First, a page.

Genre-bender and nature lover Outercosm opens up on their approach to production and musical emotion.
“I try to make stuff that feels like I’m wandering. Not knowing what’s happening but being okay with it – That’s what I want to draw out. Something comfortable”. Outercosm admits, sharing his ethos at the start of our interview. Summer is drawing to a close, and with this transitional period comes a renewed sense of focus and clarity. Things seem to get busier as Autumn approaches, so it’s important to take the time to breathe and relax. Outercosm’s music captures this emotional need perfectly, with their soft experimental songs lulling the listener into a trance, setting their mind adrift.
This internet-based producer has a unique way of viewing and writing music, confessing “I don’t usually go in with too much of a game plan. I’m trying to find a more concrete way of doing stuff”. He adds on to this statement, explaining bits and pieces of his process; “Usually most of my ideas start with me just sitting down and fucking around with guitar. I play something on guitar, get confused by it, then figure out what I’m trying to do”. This experimental process lends itself well to wanderlust emotions in his music: his songs can feel aimless at times, but there’s a certain beauty in the freedom of structure and sound. Songs like “11” and “mountains” demonstrate this, with their unpredictable melodies but soft atmospheres. You might not understand where you are, but you have the space to relax and enjoy the moment.
Certain sounds and textures crop up time and time again in his pieces; piano and acoustic guitar appear in nearly every song, alongside natural foley and spacious pads. He talks more in-depth about his inspiration and musical choices, saying; “I’m really interested in cyclical movement – in nature and life and stuff. Patterns in nature that occur are a big influence on me. You could say all music comes from the harmonic series”. Their fondness for the natural world is ever-present, from the smaller touches of natural samples; “Organic sounds and things with foley – I love that”, to the very core of how he writes his pieces; “I layer individual guitar notes into different patterns – if they play all at once they play a chord”.
In this way, his music is built from the ground up with a reverence for nature, working with stable loops in tandem with a degree of randomness to emulate the ebb and flow of the Earth. In particular, his track “for us” is a perfect demonstration of his mindset – with it’s mixture of unpredictable guitar and piano melodies that seem to transform over time. There’s a sense of warmth in this song, perhaps due to the near-constant forest sample underlying the music. Also worth noting; Outercosm brings in some more experimental textures as the song progresses: applying bitcrush to the piano and adding a simple pluck synth melody. This strays from their focus on natural sound, but to me only adds to the atmosphere- bringing to mind imagery of tranquil videogame forests.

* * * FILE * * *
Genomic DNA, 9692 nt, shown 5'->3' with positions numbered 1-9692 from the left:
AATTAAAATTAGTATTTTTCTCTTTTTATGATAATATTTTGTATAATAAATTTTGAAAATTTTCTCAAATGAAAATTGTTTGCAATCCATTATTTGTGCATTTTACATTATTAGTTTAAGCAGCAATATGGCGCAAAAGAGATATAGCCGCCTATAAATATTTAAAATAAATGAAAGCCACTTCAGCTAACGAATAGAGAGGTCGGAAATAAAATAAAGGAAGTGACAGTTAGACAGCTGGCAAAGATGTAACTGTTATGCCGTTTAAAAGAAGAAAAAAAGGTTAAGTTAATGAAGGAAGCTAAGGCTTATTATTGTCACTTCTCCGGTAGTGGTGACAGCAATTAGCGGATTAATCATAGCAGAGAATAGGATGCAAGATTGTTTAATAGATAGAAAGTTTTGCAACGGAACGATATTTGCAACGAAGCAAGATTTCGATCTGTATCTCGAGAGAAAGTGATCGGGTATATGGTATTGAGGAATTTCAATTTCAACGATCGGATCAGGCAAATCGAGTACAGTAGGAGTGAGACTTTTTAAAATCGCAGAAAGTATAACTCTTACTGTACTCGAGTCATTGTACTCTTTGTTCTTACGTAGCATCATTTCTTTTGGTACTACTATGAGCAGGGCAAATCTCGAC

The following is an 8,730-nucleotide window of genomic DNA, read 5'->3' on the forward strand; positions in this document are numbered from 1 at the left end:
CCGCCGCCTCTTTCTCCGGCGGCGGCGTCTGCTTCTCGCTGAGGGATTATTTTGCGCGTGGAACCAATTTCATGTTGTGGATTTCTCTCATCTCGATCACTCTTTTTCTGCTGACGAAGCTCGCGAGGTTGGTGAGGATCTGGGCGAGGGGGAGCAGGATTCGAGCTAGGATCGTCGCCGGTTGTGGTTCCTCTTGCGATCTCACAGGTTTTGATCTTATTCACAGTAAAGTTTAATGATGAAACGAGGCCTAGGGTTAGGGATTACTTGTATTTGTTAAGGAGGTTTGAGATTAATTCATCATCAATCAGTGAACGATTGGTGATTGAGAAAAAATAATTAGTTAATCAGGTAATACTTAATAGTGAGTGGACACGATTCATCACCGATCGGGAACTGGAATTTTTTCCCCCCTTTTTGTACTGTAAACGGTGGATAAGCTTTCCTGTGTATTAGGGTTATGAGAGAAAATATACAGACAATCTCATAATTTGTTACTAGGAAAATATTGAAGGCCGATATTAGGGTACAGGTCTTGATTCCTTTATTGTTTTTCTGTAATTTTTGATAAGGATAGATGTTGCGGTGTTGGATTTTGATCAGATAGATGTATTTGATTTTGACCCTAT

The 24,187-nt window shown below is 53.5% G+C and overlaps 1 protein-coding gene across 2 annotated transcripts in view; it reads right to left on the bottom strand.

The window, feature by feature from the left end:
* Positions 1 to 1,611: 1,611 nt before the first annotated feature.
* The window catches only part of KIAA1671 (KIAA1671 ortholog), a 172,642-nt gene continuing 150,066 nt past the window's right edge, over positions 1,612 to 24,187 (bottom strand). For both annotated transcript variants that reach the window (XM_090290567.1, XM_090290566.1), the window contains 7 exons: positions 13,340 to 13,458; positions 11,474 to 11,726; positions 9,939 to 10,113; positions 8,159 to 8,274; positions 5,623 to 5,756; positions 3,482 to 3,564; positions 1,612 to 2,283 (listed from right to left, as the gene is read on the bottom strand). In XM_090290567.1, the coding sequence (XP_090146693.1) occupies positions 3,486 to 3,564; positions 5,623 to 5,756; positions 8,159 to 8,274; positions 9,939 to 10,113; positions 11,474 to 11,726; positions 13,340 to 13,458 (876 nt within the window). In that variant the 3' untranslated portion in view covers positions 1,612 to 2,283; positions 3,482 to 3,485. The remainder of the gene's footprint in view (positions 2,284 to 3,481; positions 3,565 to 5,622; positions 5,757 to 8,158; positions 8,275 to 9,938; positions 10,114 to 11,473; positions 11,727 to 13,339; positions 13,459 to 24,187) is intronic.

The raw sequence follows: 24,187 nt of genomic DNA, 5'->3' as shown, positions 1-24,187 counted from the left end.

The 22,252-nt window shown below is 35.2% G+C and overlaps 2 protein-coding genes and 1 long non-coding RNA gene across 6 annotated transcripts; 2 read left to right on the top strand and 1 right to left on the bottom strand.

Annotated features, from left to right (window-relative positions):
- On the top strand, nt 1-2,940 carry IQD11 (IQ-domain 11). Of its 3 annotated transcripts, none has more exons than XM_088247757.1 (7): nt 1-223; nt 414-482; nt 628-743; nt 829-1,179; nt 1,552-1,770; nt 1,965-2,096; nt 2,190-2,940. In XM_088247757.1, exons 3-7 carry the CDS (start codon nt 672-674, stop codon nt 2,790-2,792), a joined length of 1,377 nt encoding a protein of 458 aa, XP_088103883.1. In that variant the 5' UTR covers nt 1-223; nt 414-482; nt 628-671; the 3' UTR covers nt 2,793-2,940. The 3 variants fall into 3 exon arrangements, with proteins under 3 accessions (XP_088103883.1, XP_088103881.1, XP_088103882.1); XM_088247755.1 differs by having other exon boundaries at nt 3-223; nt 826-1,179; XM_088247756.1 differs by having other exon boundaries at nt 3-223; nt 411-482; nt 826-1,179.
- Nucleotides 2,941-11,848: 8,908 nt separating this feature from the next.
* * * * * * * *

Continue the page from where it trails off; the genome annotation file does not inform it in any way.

This blending of the analogue world and the digital world seems to stem from their musical inspirations. “I’m very very interested in blending acoustic and digital sounds. All of those timbres are really important to me” they explain. These days, they enjoy “really complex, batshit crazy” music- their taste encompassing jazz, IDM, bluegrass, and 20th century classical composers such as Pat Metheny. They go on to say; “One of my biggest musical influences in terms of rhythm is Frank Zappa – he did a lot of odd time-sig stuff”. The use of looping melodies and odd rhythms in Outercosm’s music can be traced back to these Jazz inspirations. This is more of a recent development, as they explain; “When I was younger, I listened to a shit-ton of techno. I was really into dubstep, like Skrillex and shit – and I think that was what really got me into production”. Like many producers, they still hold a fondness for their earlier inspirations, and wear them on their sleeve. By fusing the digital sounds and samples of dubstep and techno with the acoustic sounds and structures of bluegrass or jazz, Outercosm walks the line between and creates something fresh. Their track “phone call” is a great example of this, with the bluegrass guitar perfectly combining with the electronic drums, soft synths and minimalist piano – it feels like a peaceful respite within our online lives.
Outercosm’s songs don’t tend to stick around for too long, but they get to the heart – the emotional core – instantly. Their floating, atmospheric songs instantly demand attention, asking the listener to reflect and look inwards. “I make music about my friends and the feelings in my life” he says, before explaining; “I have lived a lot of my life as a negative person – the emotions I draw out I want to be the antithesis of that”. This strive for comfort and joy can be felt in the music itself. Nearly every song in their discography, from “big castle” to “for us”, captures this feeling. They tend to have a softer, sombre emotional core that teeters on the verge of sadness, but with heartful bass and driving rhythms that pick the mood up and move things forward. Their music paints a good picture of their ideal to work through things with a positive outlook. This ties into their love of nature; “I like things that grow. Nature in general. Music grows too- melodies and ideas develop and change”. Opening up, they admit “Music is the only thing that gives me motivation to do anything”, explaining why they pour so much emotion and effort into the songs they write. Their music is built from their personhood – their inspirations, outlook, and how they view the world.
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– Gray (@polygoncove)